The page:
Fatal accidents and structure fires, homicides and a curious black bear found in a tree were among some of the most significant public safety events in 2016.
Man charged after fire
Brian H. Bermudez, 39, was charged in September with second-degree manslaughter, third-degree unlawful manufacturing of methamphetamine and second-degree criminal possession of a controlled substance, all felonies.
He is accused of making meth which is believed to have started a fire on Sept. 2 in the historic building in downtown Homer where he lived. As a result of the fire another occupant of the building, Dewayne Block, 81, died, police said. The fire also destroyed the building that dated back to the 1800s and was owned by David Ames and contained Ames’ law office and Homer Coiffeur hair salon on the first floor and apartments on the second floor. The third floor was vacant.
On Dec. 14, Bermudez was indicted on charges of second-degree criminal possession of a controlled substance, second-degree manslaughter, third-degree unlawful manufacturing of methamphetamine and unlawful disposal of methamphetamine, all felonies. He pleaded not guilty to those charges that day and his case is still pending.
Homicide cases resolved Two homicide cases from 2015 were resolved after one man went to trial and the other accepted a plea deal this year.
Randy Wilkinson, 44, of 10 Northcliffe Road, was found guilty May 4 of stabbing Terry Walker, 36, of Syracuse, to death on Dec. 20, 2014, at Wilkinson’s mother’s apartment after the two men got into an argument. The guilty verdict came after 11 days of jury trial, including about a day and a half of jury deliberations, in County Court.
Wilkinson was sentenced to the maximum of 25 years to life in prison for the charges of second-degree murder and two counts of fourth-degree criminal possession of a weapon, one for hitting Walker with a cutting board and the other for stabbing him with a knife.
Daniel A. Haynes III, 31, of 921 W. State Road, Virgil, was sentenced to 10 1/2 to 21 years in prison for driving drunk and crashing his car into a telephone pole, killing his 6-year-old daughter, Alexia.
Haynes was charged in November 2015 with 31 felony and misdemeanor counts, including second-degree murder, for driving the car that crashed along West State Road on April 24, 2015.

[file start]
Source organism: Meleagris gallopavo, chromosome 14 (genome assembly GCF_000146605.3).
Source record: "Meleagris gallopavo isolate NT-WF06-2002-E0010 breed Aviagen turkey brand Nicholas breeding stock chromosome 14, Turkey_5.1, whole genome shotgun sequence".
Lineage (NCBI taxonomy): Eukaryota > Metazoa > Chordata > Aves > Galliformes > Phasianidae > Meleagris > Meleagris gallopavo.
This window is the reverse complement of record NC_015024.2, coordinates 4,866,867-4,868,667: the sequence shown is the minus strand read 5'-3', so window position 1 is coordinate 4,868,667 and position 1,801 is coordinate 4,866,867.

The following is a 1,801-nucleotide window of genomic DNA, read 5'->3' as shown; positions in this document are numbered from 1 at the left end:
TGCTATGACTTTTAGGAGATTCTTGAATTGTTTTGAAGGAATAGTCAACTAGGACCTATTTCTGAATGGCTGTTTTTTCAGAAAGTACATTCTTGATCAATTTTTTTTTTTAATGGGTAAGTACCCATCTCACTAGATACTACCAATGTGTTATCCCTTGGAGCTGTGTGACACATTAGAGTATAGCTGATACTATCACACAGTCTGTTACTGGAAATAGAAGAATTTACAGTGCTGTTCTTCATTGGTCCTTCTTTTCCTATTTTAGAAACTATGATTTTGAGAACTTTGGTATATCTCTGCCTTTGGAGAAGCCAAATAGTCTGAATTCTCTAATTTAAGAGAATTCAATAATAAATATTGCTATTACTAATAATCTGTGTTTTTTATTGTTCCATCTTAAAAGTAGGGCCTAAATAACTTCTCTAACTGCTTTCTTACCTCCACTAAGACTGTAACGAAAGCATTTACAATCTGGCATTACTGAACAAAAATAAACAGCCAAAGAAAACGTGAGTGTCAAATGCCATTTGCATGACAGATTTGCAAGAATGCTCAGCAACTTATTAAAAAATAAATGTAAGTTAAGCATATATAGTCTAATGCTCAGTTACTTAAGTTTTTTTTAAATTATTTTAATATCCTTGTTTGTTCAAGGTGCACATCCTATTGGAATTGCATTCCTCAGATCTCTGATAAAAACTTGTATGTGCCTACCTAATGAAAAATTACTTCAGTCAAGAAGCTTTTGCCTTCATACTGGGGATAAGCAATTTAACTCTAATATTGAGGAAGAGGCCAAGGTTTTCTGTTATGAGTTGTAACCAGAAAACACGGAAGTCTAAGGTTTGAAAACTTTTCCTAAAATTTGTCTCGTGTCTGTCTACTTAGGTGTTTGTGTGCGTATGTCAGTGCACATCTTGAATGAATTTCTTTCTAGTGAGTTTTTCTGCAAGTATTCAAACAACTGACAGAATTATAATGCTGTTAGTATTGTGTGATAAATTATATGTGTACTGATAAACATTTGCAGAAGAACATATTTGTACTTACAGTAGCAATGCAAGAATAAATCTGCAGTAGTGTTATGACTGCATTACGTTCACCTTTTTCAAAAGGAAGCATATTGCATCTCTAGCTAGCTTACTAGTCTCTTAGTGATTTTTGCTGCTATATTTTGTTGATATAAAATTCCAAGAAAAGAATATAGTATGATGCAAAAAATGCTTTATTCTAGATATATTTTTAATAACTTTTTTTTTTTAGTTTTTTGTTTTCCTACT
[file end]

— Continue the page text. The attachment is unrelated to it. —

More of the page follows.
On Aug. 5 Haynes pleaded guilty to aggravated vehicular homicide, accepting a deal offered by the District Attorney’s Office.
Man charged with robbery
Cortland County Sheriff’s officers, with assistance from the state police, responded Nov. 26 to the First National Bank of Dryden on Route 13 near Lime Hollow Road in South Cortland for a report of a robbery.
At the time it was reported that a man entered the bank, demanded money and left with an undisclosed amount of cash, police said.
The suspect was described as a white man between 5 feet 10 inches to 6 feet 2 inches tall with blond hair. He was last seen wearing tan pants and boots, a black sweatshirt and baseball hat, a dark colored bandanna and carrying a black backpack.
Witnesses at the time told police the man left in a late-model, dark-colored Chevrolet Impala with tinted windows.
On Dec. 1, Zacharie T. Boutoille, 25, of Elm Street, was taken into custody after the Cortland County Sheriff’s Office executed a search warrant at his residence on Elm Street.
Boutoille was charged with second-degree robbery, third-degree grand larceny and second-degree criminal use of a firearm, felonies.
Girl hit by car, dies
State police responded on Dec. 4 to a fatal accident in the area of 514 Sheldon Road in Dryden.
A 2012 Dodge Ram 1500 pickup truck being driven by Andrew R. Porter, 26, of Dryden, was southbound on Sheldon Road when it struck two girls who were walking southbound on the unlit, paved road, police said.
Kaylee Wacht, 11, of Freeville, was pronounced dead at the scene of the accident by Tompkins County Medical Examiner Dr. Howard Silcoff.
Throughout the following days, counseling was offered at Dryden Middle School to help children cope with the death.
No charges against the driver of the truck were filed.
Bear found in tree dies
Residents of Cortland woke up the morning of April 25 to find a 2-year-old, 200 pound black bear in a tree at Crandall and Elm streets in the city.
Members of the city police and fire departments, as well as state Department of Environmental Conservation wildlife conservation professionals, responded. After about three hours in the tree, a DEC big game biologist tranquilized the bear and it fell from the tree into a net and was taken to Cornell University College of Veterinary Medicine for evaluation.
The bear was pronounced dead when it arrived at the university and staff members at the Animal Health Diagnostic Center at the University College of Veterinary Medicine conducted a full necropsy. The necropsy determined the tranquilizer dart hit a vein or artery instead of muscle, causing respiratory failure and killing the bear.
For more of 2016’s top stories, check out our year-in-review roundups.